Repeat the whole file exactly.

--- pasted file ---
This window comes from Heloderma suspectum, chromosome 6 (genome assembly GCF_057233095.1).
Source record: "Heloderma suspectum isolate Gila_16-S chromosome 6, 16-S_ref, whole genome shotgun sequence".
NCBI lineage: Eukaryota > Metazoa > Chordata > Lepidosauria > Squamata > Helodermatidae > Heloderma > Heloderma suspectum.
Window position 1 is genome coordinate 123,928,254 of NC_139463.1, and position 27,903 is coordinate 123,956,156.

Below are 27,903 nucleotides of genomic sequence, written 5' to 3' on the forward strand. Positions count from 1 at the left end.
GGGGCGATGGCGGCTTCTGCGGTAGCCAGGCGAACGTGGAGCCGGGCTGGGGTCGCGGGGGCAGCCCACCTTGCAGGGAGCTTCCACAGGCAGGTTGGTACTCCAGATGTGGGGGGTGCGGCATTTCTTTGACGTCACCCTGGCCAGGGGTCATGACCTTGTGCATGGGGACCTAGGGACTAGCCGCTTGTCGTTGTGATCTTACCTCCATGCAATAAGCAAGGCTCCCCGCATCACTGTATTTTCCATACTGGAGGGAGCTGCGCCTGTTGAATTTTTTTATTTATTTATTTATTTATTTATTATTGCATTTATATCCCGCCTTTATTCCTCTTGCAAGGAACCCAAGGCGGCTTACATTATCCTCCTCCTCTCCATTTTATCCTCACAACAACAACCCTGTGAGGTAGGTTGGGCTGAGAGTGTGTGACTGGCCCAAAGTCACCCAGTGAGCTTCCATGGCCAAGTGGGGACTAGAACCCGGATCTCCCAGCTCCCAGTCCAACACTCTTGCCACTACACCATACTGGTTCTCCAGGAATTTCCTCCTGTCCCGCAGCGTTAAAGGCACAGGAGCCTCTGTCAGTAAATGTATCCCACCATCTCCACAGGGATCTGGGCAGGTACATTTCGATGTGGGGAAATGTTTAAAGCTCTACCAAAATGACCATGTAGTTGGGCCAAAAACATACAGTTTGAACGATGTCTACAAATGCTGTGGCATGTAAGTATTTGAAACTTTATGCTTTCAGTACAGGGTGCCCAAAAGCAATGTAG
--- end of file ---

This window comes from Heloderma suspectum, chromosome 6 (genome assembly GCF_057233095.1).
Source record: "Heloderma suspectum isolate Gila_16-S chromosome 6, 16-S_ref, whole genome shotgun sequence".
NCBI lineage: Eukaryota > Metazoa > Chordata > Lepidosauria > Squamata > Helodermatidae > Heloderma > Heloderma suspectum.
Window position 1 is genome coordinate 123,928,254 of NC_139463.1, and position 27,903 is coordinate 123,956,156.

Below are 27,903 nucleotides of genomic sequence, written 5' to 3' on the forward strand. Positions count from 1 at the left end.
GGGGCGATGGCGGCTTCTGCGGTAGCCAGGCGAACGTGGAGCCGGGCTGGGGTCGCGGGGGCAGCCCACCTTGCAGGGAGCTTCCACAGGCAGGTTGGTACTCCAGATGTGGGGGGTGCGGCATTTCTTTGACGTCACCCTGGCCAGGGGTCATGACCTTGTGCATGGGGACCTAGGGACTAGCCGCTTGTCGTTGTGATCTTACCTCCATGCAATAAGCAAGGCTCCCCGCATCACTGTATTTTCCATACTGGAGGGAGCTGCGCCTGTTGAATTTTTTTATTTATTTATTTATTTATTTATTATTGCATTTATATCCCGCCTTTATTCCTCTTGCAAGGAACCCAAGGCGGCTTACATTATCCTCCTCCTCTCCATTTTATCCTCACAACAACAACCCTGTGAGGTAGGTTGGGCTGAGAGTGTGTGACTGGCCCAAAGTCACCCAGTGAGCTTCCATGGCCAAGTGGGGACTAGAACCCGGATCTCCCAGCTCCCAGTCCAACACTCTTGCCACTACACCATACTGGTTCTCCAGGAATTTCCTCCTGTCCCGCAGCGTTAAAGGCACAGGAGCCTCTGTCAGTAAATGTATCCCACCATCTCCACAGGGATCTGGGCAGGTACATTTCGATGTGGGGAAATGTTTAAAGCTCTACCAAAATGACCATGTAGTTGGGCCAAAAACATACAGTTTGAACGATGTCTACAAATGCTGTGGCATGTAAGTATTTGAAACTTTATGCTTTCAGTACAGGGTGCCCAAAAGCAATGTAG